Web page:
Stimulants do improve performance, whether it be in recovery time or limited durability in games. I'm surprised this is being debated. As I said earlier, adderall will not help you "concentrate" unless you already have ADHD. As a stimulant though, it has other benefits, and let's not pretend it doesn't work. They woudln't be banning it from the NFL if it didn't. While I've personally never used it, there is plenty more than anecdotal evidence that stimulants improve performance. Speed and PCP are really good examples of drugs that can give you a temporary boost.
      Stimulants do improve athletic performance; there is ample evidence for this. Back when I was a swimmer (Pac-10 college), we were routinely drug tested for stimulants, including methylphenidate and dextroamphetamine. Regardless of prescription, they are illegal in top-level swimming. Most of the guys I swam with (and I) just got all hopped up on coffee instead.

      That said, an endurance/aerobic sport like swimming is fundamentally different from pitching. Certainly it's useful if you get tired after 110 pitches instead of 90 pitches, but while swimming is a game of hundredths of seconds, pitching is a game of hundredths of inches. Command, control, placement, whatever you want to call it, it's more important than aerobic endurance.

      I actually wonder what kind of advantage a pitcher would get out of it. I'm not sure it'd be much. And while I don't think it beyond the pale to think a pitcher would take it for performance reasons, I'm not ready to draw any conclusions about Gray's use, or even to conclude that it hurts his draft stock.
    1. TheLeviathan's Avatar
      TheLeviathan -
      Quote Originally Posted by Willihammer View Post
      1 in 10 baseball players is has a meth prescription. Which means maybe 1 in 5 ballplayers is using since you can get your psychiatrist to up your doseage by simply saying "its not having much of an effect" and then share/sell the extra to your friends.

      Say "meth" or "crank" instead of Adderall, because that's the street name for the same drug. Then does it sound more likely that we might be talking about addiction here? What we do know is that meth is highly addictive, and we're dealing with a very selective sample of the population, one that probably is at some elavated risk of addiction. What we don't know, is that using the drug is in any way beneficial to players, aside from their own testimony. But maybe the reason MLB banned beanies was because coaches and umpires got sick of dealing with strung out players all the time?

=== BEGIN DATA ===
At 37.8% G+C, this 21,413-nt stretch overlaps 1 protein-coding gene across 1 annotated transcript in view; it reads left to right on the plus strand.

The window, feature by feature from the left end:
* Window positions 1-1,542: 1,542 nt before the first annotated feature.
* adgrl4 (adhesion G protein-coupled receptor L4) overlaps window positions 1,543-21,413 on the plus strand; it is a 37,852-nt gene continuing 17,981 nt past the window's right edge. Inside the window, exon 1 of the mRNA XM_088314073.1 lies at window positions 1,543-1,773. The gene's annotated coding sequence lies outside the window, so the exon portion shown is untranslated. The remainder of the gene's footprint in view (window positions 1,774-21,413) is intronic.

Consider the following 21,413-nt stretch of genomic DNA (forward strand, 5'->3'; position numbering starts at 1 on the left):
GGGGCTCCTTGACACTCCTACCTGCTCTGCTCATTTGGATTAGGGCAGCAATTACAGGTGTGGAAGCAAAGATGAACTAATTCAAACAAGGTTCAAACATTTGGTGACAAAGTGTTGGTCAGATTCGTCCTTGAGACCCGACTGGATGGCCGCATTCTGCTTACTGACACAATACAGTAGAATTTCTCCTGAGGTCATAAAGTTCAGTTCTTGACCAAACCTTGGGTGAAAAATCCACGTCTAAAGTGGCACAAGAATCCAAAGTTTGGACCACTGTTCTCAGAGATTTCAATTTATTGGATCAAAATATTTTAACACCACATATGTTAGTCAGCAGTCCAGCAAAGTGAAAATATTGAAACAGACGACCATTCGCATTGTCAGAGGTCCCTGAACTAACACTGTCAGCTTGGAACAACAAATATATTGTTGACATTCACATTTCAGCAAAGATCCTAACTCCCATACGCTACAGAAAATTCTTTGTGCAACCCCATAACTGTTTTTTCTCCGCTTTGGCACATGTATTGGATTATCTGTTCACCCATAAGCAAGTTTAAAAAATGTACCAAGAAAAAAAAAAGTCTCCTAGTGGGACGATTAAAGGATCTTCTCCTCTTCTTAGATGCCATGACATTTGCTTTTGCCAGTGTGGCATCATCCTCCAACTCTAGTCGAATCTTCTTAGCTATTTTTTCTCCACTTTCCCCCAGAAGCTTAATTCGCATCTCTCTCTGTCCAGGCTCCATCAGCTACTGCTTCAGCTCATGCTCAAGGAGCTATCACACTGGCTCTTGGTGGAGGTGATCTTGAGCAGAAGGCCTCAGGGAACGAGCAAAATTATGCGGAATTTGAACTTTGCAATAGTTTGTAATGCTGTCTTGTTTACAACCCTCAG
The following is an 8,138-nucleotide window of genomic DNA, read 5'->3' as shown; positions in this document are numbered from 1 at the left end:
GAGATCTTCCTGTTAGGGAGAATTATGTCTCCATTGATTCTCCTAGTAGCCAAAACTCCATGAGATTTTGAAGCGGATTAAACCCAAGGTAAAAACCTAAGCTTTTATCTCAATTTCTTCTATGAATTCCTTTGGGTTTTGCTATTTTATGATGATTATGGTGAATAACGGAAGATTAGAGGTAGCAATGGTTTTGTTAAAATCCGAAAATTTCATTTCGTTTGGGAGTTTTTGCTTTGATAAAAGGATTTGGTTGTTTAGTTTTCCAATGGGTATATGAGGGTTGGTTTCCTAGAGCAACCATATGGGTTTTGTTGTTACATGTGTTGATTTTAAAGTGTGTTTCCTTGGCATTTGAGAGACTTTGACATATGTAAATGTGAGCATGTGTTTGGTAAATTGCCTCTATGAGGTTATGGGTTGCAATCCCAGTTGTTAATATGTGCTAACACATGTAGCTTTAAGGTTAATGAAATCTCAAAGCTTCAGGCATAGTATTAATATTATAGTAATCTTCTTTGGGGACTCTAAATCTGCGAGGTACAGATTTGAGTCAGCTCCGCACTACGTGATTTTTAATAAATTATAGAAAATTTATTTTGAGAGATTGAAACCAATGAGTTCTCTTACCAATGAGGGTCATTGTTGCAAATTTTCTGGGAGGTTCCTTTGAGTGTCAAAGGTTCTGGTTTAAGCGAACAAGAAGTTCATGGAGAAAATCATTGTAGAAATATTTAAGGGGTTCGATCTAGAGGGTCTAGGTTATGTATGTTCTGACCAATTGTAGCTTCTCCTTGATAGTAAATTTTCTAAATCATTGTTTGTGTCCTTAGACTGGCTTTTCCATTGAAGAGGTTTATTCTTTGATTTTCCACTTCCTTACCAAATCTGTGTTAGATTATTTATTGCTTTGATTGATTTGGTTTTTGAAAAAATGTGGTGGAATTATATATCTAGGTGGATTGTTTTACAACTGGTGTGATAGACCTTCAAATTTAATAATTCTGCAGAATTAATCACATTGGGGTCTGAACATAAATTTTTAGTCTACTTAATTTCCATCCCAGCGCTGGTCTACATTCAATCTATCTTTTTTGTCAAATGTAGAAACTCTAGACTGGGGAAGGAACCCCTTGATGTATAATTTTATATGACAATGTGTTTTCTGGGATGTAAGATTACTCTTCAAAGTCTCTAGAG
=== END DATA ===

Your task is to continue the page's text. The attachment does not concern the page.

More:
You realize by this same ridiculous logic one could call coffee drinkers "meth heads"?

      Is this some kind of hilarious attempt at the utter destruction of your own credibility? If so, you sir are doing a mighty fine job. With each subsequent post in your "all athletes are meth addicts" rant, I know I am taking you less seriously.

      In all seriousness, we are talking about some kid and his future and you are taking the discovery of a one time use of a prescribed stimulant and positing him a drug addict. That's just.....wow.
    1. Willihammer's Avatar
      Willihammer -
      Quote Originally Posted by 70charger View Post
      Stimulants do improve athletic performance; there is ample evidence for this. Back when I was a swimmer (Pac-10 college), we were routinely drug tested for stimulants, including methylphenidate and dextroamphetamine. Regardless of prescription, they are illegal in top-level swimming. Most of the guys I swam with (and I) just got all hopped up on coffee instead.
      Can I ask specifically what benefit do you get from stimulants in swimming?